This post is a little different. I haven’t been this excited about a poetry form in, well, ever.
The landay is a type of Afghan folk poetry with a rich oral tradition and an important place
in the education and expression of Afghan women of the Pashtun region. I stumbled upon
it from this article in June’s Poetry Magazine. I was so inspired by the story, we even held
a workshop on landays this past Monday night. The poems are couplets, with the two lines
broken into nine and thirteen syllables, respectively. There are other guidelines to the form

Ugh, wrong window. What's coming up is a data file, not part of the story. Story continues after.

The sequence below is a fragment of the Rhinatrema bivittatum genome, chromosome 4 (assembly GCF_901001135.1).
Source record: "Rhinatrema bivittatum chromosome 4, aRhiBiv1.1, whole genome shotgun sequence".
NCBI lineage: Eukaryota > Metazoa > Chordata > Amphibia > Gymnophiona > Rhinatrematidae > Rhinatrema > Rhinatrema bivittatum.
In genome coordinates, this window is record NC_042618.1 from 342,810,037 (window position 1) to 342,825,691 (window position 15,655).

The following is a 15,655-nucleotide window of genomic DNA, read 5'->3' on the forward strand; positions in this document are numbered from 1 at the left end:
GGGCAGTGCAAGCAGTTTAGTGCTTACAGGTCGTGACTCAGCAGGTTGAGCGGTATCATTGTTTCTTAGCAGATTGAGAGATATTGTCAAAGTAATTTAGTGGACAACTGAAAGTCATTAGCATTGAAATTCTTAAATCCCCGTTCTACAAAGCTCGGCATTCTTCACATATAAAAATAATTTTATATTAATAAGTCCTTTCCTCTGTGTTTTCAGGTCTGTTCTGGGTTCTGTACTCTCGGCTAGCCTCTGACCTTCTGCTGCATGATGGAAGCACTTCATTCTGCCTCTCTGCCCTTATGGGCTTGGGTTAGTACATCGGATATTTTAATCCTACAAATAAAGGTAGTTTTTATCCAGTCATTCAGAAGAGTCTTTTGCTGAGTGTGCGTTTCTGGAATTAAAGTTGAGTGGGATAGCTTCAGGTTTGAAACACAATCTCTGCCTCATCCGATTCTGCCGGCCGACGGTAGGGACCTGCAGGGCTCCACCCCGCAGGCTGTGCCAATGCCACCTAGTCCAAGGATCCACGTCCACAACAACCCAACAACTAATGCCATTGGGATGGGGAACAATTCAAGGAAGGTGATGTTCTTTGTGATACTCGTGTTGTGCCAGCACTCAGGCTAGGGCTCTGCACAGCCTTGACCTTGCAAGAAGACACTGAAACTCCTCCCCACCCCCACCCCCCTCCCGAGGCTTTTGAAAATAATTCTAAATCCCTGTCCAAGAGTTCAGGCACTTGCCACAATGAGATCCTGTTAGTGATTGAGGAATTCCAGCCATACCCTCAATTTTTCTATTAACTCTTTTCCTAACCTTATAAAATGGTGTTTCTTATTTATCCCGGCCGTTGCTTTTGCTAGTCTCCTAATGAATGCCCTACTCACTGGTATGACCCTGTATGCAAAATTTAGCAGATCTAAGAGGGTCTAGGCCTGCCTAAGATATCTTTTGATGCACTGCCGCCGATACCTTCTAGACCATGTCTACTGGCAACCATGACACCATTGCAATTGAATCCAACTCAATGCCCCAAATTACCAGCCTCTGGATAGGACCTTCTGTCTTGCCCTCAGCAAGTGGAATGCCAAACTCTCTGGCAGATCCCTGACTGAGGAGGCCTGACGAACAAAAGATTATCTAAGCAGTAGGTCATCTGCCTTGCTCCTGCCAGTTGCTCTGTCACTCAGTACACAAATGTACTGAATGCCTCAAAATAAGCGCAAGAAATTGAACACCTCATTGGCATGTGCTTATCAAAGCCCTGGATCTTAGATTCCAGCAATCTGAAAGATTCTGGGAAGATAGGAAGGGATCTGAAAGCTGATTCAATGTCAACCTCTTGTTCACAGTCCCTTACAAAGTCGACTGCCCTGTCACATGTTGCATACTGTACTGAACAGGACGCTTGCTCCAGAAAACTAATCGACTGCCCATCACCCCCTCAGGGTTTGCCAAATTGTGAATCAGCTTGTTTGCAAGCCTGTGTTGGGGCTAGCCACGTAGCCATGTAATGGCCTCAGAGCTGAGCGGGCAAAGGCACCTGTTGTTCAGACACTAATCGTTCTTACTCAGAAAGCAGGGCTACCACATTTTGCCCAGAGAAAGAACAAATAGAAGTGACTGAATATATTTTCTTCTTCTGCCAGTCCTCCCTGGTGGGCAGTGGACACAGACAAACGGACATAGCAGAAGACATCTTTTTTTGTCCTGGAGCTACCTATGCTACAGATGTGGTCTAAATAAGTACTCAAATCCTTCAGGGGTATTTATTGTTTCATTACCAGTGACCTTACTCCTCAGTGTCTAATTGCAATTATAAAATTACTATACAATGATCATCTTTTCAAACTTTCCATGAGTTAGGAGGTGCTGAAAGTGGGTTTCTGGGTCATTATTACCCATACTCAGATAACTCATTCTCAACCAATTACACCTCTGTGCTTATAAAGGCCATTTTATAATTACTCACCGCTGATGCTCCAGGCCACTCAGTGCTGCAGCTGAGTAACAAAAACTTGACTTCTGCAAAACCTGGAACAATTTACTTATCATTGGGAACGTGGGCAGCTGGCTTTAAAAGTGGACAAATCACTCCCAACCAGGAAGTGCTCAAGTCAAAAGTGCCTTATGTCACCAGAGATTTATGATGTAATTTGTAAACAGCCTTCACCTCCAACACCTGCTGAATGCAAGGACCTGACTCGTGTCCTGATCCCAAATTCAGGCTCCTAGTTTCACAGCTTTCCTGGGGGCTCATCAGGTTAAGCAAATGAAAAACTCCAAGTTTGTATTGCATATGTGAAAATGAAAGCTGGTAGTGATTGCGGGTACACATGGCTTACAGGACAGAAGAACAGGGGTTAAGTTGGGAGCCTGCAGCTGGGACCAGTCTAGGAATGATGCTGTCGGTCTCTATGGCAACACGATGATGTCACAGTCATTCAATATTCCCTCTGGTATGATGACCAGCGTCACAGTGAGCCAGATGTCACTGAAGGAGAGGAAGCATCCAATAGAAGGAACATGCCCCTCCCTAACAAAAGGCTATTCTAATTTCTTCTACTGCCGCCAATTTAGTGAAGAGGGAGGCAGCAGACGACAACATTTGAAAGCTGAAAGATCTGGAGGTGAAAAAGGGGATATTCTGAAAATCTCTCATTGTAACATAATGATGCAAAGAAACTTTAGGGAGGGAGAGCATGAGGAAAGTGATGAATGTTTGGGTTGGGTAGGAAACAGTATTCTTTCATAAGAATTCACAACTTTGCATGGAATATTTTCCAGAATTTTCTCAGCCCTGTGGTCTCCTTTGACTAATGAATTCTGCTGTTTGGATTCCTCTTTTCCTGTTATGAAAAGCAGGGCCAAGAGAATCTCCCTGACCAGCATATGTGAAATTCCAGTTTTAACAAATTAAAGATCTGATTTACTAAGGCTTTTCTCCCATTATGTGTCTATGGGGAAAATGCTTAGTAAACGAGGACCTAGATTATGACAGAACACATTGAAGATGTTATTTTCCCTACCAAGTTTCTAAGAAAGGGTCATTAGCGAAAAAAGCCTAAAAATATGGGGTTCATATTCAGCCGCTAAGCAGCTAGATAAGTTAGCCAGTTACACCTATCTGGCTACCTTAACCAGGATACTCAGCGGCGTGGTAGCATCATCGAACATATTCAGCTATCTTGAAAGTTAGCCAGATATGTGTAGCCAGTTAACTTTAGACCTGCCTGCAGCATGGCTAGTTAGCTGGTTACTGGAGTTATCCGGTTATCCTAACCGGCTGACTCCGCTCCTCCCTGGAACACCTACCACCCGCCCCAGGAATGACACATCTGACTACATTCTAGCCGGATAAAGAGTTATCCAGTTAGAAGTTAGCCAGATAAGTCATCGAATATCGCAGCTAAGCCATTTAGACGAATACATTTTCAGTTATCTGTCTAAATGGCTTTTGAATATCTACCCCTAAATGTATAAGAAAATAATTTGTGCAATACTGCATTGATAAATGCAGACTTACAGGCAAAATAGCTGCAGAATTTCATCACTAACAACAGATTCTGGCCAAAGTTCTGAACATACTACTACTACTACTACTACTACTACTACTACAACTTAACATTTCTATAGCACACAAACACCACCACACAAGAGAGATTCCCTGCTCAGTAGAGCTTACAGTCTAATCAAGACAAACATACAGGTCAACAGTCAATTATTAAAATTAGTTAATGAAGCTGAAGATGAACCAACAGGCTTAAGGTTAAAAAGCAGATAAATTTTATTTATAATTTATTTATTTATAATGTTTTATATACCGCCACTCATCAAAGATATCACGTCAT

(see my workshop page here), but more important to me was to capture the sense of
personal bitterness and profound social truth so often found in these poems. Here are a few
attempts of my own, some adhering more strictly to syllable count and endings than others:
What can a woman know of war?
Only how to weep angry tears and bury her dead.
I sing even under my blue hood.
My mother says I am a most determined songbird.
He says at home I am a flower
but to the world I should be as plain as a weed.
Pop stars and text messages, how sad:
small girls dream no longer of being warrior princesses.
My love is as a tattoo in blood.
Your love is as the brown ink of a bride’s henna.
Now I carry a sword when I dance*;
cut to shreds are the dreams of being a ballerina.
Your kiss is like whiskey on a cold night.
Your indifference is the cold night that kills my buzz.